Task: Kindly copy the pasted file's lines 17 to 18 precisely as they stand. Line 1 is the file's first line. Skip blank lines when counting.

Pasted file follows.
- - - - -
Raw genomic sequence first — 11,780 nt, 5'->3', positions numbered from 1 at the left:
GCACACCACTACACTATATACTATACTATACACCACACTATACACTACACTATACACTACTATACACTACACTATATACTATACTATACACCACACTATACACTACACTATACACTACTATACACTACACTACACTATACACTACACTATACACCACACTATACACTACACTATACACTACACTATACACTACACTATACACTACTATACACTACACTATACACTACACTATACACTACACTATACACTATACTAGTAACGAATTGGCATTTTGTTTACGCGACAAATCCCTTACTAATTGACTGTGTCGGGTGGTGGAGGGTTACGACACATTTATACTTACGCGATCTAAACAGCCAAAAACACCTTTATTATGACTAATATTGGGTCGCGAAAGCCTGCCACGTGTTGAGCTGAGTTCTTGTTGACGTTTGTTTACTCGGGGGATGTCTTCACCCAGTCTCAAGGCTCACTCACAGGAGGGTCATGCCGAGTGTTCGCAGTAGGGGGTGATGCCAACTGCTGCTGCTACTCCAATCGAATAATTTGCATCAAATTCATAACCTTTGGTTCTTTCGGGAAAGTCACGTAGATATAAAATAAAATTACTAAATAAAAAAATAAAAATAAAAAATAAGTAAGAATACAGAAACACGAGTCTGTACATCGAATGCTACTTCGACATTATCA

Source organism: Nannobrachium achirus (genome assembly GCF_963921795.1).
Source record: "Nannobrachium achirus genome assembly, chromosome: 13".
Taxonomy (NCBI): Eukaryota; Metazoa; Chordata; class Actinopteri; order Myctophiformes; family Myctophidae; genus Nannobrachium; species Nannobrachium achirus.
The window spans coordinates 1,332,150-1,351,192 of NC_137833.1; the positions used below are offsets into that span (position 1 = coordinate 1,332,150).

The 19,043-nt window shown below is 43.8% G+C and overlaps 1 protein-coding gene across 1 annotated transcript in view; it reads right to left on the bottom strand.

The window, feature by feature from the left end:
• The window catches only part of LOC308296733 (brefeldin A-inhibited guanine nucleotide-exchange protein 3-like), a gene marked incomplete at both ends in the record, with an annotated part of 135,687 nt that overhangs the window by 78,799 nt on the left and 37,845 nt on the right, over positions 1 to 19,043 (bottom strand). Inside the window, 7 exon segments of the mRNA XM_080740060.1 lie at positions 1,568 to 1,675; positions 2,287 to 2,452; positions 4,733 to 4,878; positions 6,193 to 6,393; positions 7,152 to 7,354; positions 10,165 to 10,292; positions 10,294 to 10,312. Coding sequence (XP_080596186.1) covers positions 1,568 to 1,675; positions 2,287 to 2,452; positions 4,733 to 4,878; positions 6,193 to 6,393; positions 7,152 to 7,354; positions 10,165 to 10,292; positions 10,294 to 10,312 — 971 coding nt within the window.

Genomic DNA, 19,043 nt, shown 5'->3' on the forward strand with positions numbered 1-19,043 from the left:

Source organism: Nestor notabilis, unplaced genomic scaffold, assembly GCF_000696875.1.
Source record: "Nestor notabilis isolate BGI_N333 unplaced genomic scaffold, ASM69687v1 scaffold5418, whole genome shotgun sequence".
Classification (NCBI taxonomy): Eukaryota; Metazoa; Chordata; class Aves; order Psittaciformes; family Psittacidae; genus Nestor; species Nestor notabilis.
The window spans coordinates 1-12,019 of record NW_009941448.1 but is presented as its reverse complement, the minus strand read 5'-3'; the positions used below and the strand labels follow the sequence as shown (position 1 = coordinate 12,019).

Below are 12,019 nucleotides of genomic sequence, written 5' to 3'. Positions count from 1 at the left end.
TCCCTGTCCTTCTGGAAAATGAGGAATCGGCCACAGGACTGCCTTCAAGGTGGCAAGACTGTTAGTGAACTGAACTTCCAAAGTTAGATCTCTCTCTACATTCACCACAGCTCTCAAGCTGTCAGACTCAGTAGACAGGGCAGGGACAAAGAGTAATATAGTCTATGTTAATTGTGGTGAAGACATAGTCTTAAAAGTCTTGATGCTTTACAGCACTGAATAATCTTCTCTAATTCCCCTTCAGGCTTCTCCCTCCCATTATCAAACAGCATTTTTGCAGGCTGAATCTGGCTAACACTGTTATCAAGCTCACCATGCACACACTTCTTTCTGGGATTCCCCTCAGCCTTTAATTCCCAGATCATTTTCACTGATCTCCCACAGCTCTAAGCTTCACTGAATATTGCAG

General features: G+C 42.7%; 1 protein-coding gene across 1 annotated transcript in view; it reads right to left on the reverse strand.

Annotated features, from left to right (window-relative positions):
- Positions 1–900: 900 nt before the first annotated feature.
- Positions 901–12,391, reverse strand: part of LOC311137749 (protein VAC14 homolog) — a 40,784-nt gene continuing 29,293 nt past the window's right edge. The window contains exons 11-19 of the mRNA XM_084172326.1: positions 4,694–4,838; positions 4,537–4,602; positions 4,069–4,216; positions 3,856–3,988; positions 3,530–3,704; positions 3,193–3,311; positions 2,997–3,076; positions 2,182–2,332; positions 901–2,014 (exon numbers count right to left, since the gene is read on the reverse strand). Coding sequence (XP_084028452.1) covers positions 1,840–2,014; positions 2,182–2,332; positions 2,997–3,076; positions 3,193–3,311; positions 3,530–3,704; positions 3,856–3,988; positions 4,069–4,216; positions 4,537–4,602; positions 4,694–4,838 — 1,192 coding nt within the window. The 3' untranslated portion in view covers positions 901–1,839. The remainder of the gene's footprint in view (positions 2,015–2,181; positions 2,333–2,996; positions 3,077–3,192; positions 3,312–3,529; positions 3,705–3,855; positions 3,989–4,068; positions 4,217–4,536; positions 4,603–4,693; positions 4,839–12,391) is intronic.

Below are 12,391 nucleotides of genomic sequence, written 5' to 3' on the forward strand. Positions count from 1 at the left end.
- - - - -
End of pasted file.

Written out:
General features: G+C 42.7%; 1 protein-coding gene across 1 annotated transcript in view; it reads right to left on the reverse strand.

Annotated features, from left to right (window-relative positions):